Name: Melissa Kopecko Meyer
Job Title: Hispanic Advertising Manager; Hispanic Marketing Manager; Bilingual Marketing Manager; Bilingual Advertising Manager
Where: Seattle, WA – USA
Employer: WaMu (Washington Mutual) & JPMorgan Chase
Years of Experience: 5
Other Relevant Experience: Six Sigma Green Belt training and an internship at the Spanish Council for Demographic Research in Madrid, Spain
Education: University of Phoenix MBA – Global Management, Summa Cum Laude; University of Wisconsin Madison – Bachelor of Science Spanish/Sociology/Business, Summa Cum Laude, Phi Beta Kappa; Universidad Complutense de Madrid – Various coursework completed all in Spanish, also worked at the Consejo Superior de Investigaciones Cientificas in Madrid
Annual Salary: Median Marketing Manager Salaries range from $40,000 to $76,000. Use PayScale’s Research Center to compare Marketing Manager Salaries by City.
Whether you’re planning to work abroad or keeping your career stateside, there are countless career opportunities for bilingual job candidates. With the rising development of a world economy, bilingual fluency opens the door to greater career possibilities within various industries. And, as the Spanish-speaking population in the U.S. continues to grow, there is an increasing demand for employees who are bilingual.
In this Salary Story, Melissa Kopecko Meyer describes her career path as a Hispanic marketing manager. When asked how she got started as a bilingual marketing manager, Melissa says she simply followed her strengths and interests. If you’ve ever asked, “What job can I get with a Spanish degree?” here’s just one example of the many Spanish-speaking jobs awaiting you, along with some sound advice from a career insider.
Job Description of a Hispanic Marketing Manager:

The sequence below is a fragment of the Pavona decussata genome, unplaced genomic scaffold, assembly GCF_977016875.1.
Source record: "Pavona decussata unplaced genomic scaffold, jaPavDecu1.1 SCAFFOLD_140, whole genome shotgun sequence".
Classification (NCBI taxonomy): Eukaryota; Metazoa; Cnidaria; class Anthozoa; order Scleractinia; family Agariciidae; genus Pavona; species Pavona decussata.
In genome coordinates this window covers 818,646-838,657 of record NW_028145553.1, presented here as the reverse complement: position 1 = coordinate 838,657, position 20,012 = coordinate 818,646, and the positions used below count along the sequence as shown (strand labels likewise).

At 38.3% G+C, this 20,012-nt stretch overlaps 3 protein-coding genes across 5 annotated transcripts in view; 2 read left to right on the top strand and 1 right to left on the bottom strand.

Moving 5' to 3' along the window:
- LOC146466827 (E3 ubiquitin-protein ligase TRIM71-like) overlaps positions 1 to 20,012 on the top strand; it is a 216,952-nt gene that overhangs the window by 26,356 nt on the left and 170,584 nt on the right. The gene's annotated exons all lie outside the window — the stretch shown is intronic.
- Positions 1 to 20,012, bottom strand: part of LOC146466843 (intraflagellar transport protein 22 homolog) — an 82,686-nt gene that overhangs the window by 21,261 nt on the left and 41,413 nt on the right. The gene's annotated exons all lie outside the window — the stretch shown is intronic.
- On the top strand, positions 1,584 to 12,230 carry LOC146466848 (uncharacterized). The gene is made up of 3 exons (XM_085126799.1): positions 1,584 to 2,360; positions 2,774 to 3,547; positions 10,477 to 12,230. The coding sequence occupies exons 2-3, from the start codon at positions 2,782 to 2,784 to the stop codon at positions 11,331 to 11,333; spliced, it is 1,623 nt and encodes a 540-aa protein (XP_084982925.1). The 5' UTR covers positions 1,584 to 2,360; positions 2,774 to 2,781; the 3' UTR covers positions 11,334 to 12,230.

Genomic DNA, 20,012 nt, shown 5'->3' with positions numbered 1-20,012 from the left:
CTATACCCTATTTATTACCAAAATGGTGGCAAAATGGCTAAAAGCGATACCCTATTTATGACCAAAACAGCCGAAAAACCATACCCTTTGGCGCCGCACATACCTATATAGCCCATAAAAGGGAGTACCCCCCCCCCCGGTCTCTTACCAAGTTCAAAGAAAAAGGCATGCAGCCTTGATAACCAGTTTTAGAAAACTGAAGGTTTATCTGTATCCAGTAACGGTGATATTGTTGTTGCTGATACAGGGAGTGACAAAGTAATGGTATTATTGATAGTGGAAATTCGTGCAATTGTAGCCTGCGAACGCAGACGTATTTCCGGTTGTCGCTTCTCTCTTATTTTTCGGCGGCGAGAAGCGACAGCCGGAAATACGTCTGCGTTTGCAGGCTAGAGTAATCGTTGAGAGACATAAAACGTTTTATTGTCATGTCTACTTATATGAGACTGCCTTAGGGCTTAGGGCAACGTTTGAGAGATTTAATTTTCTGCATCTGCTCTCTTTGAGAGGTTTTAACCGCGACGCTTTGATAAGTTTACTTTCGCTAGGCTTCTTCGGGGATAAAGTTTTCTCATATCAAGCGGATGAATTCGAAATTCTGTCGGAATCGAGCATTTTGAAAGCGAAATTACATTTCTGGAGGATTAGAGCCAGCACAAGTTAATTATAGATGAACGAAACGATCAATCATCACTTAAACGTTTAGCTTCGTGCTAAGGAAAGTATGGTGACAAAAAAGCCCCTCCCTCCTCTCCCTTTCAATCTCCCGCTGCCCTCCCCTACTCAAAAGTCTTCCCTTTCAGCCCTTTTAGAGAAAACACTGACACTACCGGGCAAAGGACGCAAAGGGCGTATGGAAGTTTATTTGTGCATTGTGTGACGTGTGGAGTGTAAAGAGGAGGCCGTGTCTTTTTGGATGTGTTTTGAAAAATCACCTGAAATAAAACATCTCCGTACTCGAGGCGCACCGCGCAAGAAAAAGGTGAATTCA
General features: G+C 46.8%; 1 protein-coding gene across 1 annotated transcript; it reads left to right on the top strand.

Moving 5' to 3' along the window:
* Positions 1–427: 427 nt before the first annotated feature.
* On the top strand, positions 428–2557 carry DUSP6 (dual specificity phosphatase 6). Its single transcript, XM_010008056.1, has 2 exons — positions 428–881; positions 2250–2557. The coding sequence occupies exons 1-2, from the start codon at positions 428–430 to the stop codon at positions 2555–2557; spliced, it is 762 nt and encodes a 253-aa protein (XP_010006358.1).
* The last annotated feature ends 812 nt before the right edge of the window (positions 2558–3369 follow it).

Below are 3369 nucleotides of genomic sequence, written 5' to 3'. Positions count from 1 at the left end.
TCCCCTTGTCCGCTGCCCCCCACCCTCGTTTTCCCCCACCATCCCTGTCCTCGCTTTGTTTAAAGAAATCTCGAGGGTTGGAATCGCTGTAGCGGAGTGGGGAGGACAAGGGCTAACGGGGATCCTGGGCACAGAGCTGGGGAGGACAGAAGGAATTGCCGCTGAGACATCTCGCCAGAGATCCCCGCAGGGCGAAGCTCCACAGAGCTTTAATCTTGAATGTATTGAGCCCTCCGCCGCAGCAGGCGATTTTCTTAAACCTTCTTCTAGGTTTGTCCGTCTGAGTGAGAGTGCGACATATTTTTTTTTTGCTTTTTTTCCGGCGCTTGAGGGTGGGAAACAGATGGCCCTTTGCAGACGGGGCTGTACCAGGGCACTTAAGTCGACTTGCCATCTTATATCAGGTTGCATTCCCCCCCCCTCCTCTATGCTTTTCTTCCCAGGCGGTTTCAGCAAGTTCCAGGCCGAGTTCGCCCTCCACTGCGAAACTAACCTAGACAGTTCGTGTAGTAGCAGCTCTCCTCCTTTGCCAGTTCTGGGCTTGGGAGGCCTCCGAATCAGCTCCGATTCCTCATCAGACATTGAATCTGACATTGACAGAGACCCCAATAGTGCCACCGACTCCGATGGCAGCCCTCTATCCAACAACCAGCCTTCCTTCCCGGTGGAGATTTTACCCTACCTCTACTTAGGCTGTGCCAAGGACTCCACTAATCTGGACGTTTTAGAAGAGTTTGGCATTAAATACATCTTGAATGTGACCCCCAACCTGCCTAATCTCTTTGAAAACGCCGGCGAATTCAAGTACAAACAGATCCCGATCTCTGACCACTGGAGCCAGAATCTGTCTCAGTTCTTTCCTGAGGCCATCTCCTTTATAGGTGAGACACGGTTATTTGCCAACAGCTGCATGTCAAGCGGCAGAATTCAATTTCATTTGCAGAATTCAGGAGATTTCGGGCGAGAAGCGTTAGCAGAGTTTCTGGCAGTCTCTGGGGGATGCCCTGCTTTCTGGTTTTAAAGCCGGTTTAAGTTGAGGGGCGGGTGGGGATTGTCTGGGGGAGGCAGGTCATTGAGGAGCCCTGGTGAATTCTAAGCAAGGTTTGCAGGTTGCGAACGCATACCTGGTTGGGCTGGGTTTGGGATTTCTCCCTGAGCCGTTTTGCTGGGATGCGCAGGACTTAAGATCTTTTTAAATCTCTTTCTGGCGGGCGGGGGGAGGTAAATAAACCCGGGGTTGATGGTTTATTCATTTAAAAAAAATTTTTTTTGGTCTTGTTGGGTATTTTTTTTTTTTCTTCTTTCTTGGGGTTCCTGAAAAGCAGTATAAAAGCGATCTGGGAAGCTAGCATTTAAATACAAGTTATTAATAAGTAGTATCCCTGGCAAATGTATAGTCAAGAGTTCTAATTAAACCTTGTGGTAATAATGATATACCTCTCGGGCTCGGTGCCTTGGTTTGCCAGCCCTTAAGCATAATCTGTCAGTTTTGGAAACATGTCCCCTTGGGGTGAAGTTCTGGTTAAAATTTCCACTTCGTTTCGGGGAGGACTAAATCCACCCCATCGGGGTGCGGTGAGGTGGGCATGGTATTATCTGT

Melissa: As a bilingual advertising and Hispanic marketing manager, I support development, execution and measurement of national Spanish advertising campaigns, overseeing a $15MM+ annual production and media budget.
I act as the primary contact for the Hispanic advertising agency and am responsible for building the corporate brand and driving profitable growth through fully integrated communications platforms that include TV, Radio, Print, Out-of-Home. I also interact with the agency to determine optimal creative rotations and evaluate media plans and opportunities. Additionally, I serve as a liaison with other customer-facing communications teams within the company to ensure messaging and creative alignment across all consumer touch-points (PR, Retail, Brand, E-commerce, etc.).
Some of my key duties include: routing creative executions through internal legal, compliance, trademark and product team approvals; providing strategy recommendations for in-store Spanish materials and manage agency through translation of Spanish merchandising components; executing national Spanish advertising strategy and act as a lead contact with our agency partners; partnering with the internal research team to gather and analyze appropriate research to provide sound, strategic consumer-insights; overseeing of each phase of advertising development and execution to ensure on-time delivery; lead or participate in cross-functional teams to develop fully integrated communications campaigns; budget oversight – forecast, track estimates to forecasts, approve invoices and reconcile spend to forecast.
PayScale: How did you become interested in Hispanic marketing?
Melissa: Although it sounds cliche, I landed in this career by simply following my interests and pursuing my strengths. Ever since a young age, I’ve had a creative flair and ability to manage projects well, yet I was also interested in various cultures and the Spanish language. In high school and college I traveled to Mexico and Cuba and lived in Spain, but didn’t know “what I wanted to be.” I just knew that people were fascinating, Spanish was fun, and business classes would probably be useful!
I’ve always been a creative person yet didn’t fully explore that side academically. After college, my interest in business and my passion for various cultures led me to ethnic marketing, from which point I let the creative juices flow and landed in Hispanic marketing! Beyond ethnic marketing, marketing management in general allows me to stimulate my creativity while utilizing program management skills.
PayScale: What do you love about being a Hispanic marketing manager?
Melissa: I love the intensity, dynamics and sense of accomplishment during a new campaign launch. From initial creative concepts, through consumer testing, production and final launch, I enjoy supporting each step of advertising and marketing campaigns.